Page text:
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Phase II/III clinical trials: Recent developments in methodology for trial design and analysis

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If you have a question about this talk, please contact Dr Jack Bowden.

There has been much recent interest in the development of clinical trial methods that enable adaptation of the study design during the course of the trial whilst maintaining statistical and scientific integrity through the control of type I error rate. One such adaptation of interest is the ability to select from multiple treatments during a trial. The simplest form of design is conducted in two stages. In the first stage, patients are randomised between a placebo and a number of experimental treatments. At the end of this stage, an interim analysis of the data observed so far, possibly on a short-term or surrogate endpoint, will be conducted. As a result of this, the trial could be stopped early, or one or more of the experimental treatments may be dropped from the trial. The trial then continues with further patients randomised between the placebo and the remaining experimental treatments. At the end of the trial, these experimental treatments are then compared with the placebo using the data from all patients randomised. The final statistical inference is conducted so as to maintain the overall type I error rate allowing for the treatment selection and interim analyses. This talk will describe the methodology which has been developed for these types of trials, exploring the different approaches which are documented in the literature. In addition, recent work in the areas of design and analysis is highlighted.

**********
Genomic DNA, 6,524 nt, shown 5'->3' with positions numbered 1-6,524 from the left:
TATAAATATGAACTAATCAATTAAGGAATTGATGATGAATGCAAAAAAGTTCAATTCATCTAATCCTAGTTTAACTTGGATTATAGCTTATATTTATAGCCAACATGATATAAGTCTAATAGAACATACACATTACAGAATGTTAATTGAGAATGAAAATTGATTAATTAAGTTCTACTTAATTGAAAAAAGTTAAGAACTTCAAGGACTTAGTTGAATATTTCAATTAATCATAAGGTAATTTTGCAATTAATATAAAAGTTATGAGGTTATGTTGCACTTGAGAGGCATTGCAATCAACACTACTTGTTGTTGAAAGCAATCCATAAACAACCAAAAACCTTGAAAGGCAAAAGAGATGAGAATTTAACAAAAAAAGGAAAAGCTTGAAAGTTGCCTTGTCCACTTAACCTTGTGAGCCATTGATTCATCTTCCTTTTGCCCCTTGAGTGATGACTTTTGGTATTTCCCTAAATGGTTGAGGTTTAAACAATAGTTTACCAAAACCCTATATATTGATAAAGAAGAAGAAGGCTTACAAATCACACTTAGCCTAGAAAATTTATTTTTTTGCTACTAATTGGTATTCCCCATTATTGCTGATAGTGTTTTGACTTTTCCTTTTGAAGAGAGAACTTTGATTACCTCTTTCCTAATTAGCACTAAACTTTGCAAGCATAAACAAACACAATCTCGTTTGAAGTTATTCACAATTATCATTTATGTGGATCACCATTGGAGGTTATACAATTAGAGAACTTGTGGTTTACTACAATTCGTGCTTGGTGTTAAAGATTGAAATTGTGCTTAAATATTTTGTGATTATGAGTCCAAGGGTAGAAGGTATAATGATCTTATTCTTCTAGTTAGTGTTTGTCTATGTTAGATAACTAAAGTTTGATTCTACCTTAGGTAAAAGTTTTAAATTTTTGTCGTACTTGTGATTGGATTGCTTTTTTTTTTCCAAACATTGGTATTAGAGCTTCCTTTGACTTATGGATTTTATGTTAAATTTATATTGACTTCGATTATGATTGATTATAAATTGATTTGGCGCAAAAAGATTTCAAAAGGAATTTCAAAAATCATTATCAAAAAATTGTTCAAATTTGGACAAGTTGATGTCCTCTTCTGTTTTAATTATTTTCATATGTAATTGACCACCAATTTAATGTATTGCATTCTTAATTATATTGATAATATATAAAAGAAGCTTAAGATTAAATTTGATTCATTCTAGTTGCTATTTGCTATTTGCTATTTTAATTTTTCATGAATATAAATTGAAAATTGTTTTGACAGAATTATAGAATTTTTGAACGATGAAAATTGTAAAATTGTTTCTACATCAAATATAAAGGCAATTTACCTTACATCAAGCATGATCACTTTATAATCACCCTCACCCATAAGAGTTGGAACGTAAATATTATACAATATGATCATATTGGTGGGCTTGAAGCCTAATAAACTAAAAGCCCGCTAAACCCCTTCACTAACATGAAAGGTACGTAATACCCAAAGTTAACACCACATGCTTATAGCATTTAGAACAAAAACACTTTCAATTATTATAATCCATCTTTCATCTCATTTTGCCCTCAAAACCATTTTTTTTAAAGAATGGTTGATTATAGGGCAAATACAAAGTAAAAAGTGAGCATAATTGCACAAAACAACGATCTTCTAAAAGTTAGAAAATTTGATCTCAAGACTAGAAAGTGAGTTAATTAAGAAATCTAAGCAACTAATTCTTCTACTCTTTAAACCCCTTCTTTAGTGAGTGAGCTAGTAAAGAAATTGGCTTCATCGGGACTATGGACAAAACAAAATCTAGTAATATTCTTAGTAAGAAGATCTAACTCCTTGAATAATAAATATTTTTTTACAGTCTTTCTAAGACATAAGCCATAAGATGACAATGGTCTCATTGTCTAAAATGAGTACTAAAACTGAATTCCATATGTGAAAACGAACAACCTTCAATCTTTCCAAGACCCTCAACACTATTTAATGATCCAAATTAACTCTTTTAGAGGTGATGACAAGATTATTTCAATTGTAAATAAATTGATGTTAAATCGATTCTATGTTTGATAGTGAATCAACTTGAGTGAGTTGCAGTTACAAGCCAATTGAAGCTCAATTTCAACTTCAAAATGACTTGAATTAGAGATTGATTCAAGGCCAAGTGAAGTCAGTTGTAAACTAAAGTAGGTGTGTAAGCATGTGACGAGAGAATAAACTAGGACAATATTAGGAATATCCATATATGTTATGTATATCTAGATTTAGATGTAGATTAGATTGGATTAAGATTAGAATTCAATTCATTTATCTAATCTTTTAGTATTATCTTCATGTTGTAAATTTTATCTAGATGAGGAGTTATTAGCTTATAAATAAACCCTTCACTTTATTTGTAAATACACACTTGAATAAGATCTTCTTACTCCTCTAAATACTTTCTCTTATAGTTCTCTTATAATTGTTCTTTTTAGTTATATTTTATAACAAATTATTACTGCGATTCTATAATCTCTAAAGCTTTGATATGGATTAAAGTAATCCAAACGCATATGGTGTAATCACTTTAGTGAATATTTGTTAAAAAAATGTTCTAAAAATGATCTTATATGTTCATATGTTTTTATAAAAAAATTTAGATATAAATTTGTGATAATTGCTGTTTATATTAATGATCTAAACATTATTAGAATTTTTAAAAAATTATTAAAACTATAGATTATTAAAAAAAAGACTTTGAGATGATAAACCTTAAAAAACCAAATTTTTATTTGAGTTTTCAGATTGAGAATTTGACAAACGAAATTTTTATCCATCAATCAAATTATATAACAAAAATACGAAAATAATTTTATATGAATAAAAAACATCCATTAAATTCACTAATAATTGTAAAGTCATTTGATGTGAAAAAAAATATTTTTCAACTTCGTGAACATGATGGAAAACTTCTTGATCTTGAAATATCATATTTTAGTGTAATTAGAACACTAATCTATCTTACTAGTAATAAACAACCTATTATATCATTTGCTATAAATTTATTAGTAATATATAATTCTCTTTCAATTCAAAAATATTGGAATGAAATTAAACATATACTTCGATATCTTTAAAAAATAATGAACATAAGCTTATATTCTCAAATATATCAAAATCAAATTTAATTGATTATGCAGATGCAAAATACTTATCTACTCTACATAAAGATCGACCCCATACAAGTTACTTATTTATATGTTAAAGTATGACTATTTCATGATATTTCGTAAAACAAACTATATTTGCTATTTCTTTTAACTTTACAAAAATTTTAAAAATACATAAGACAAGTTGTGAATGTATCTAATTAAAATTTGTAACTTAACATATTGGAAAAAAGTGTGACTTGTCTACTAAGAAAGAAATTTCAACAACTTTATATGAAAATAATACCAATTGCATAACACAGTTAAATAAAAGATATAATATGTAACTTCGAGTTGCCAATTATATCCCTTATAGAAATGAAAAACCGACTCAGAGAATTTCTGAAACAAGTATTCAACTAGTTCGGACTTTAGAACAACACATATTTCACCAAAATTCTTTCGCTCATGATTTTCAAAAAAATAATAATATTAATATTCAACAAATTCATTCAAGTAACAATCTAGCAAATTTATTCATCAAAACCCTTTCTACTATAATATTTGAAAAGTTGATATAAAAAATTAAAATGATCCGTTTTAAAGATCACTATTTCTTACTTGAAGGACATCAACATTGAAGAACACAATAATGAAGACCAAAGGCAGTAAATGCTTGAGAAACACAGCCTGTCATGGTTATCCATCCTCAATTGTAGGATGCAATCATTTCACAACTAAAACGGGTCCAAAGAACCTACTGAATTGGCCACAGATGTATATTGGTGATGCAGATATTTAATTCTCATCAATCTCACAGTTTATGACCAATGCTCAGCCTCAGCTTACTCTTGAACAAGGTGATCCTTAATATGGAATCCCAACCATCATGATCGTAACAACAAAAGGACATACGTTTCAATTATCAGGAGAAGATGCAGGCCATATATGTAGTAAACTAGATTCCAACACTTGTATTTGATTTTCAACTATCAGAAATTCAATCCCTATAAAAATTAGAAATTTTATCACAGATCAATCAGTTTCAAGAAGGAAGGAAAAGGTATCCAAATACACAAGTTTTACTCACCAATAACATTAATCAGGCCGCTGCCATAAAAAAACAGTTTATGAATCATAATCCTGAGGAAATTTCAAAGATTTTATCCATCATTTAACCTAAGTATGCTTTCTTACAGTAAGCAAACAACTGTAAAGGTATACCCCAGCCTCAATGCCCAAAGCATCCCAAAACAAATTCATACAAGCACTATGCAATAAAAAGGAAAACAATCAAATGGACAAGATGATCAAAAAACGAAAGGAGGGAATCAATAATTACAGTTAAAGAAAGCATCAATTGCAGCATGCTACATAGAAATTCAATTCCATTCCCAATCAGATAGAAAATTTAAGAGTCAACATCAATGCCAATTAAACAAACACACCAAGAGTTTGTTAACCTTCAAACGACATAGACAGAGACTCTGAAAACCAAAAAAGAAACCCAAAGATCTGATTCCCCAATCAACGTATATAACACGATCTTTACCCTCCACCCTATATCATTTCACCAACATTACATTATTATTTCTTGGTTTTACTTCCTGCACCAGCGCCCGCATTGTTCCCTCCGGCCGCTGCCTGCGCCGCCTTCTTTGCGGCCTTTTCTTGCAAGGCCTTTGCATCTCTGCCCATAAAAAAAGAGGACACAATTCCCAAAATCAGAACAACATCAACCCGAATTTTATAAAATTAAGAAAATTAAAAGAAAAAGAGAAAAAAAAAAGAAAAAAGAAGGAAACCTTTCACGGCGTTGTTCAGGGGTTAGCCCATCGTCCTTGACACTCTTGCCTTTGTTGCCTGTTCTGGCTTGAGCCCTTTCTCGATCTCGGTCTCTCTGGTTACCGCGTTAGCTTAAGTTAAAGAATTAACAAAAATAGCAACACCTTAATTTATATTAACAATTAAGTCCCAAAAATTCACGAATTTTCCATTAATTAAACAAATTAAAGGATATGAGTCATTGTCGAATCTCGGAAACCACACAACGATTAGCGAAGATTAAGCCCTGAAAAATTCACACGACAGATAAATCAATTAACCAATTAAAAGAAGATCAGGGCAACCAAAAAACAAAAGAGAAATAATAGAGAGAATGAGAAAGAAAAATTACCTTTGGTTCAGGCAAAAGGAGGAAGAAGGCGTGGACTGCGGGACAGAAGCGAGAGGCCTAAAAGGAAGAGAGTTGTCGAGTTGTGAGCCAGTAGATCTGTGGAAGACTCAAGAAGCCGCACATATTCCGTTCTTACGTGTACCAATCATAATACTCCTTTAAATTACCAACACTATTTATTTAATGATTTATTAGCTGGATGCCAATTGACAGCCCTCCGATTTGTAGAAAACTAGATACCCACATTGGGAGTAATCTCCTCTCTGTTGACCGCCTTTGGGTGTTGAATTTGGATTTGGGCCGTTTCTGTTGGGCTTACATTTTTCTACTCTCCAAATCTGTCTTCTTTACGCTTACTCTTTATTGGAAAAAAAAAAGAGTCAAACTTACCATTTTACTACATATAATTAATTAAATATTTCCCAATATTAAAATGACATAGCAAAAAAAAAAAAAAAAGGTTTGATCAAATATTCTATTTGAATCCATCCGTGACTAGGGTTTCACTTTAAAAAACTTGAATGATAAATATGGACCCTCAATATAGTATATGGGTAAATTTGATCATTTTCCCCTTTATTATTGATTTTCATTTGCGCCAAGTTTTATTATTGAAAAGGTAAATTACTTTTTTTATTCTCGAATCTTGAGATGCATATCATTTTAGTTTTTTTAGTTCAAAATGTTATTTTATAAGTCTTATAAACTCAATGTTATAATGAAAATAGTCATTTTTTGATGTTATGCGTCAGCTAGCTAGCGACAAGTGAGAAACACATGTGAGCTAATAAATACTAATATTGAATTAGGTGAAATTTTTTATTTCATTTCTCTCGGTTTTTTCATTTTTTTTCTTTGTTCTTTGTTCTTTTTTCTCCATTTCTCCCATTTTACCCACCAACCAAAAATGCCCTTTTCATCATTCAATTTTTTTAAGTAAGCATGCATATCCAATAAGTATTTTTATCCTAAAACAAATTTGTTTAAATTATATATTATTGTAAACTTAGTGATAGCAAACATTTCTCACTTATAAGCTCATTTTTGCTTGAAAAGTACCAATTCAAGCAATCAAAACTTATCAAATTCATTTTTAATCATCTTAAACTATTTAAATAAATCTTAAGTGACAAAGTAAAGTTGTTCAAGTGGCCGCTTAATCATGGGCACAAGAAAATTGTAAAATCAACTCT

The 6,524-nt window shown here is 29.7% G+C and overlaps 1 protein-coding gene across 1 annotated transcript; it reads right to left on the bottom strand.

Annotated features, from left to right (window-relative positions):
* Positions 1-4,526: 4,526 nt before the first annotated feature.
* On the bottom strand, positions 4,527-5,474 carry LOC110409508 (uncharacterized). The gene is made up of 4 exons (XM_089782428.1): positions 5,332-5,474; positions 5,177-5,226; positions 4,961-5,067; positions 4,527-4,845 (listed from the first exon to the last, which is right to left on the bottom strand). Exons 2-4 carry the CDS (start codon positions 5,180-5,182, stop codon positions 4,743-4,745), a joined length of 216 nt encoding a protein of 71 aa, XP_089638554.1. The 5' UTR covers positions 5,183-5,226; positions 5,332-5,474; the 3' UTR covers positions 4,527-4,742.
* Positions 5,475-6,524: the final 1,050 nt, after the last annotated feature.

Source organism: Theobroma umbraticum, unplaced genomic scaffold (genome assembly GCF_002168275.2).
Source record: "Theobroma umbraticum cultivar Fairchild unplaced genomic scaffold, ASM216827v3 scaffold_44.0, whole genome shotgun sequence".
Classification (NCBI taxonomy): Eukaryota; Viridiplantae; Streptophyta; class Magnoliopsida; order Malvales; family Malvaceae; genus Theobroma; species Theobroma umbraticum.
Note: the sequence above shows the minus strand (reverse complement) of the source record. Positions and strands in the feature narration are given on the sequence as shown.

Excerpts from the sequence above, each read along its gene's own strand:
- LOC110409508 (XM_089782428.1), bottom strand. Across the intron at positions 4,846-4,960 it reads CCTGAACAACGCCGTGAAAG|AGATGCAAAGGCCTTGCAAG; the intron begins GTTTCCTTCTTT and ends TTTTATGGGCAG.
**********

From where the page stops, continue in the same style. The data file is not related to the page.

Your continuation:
This talk is part of the MRC Biostatistics Unit Seminars series.

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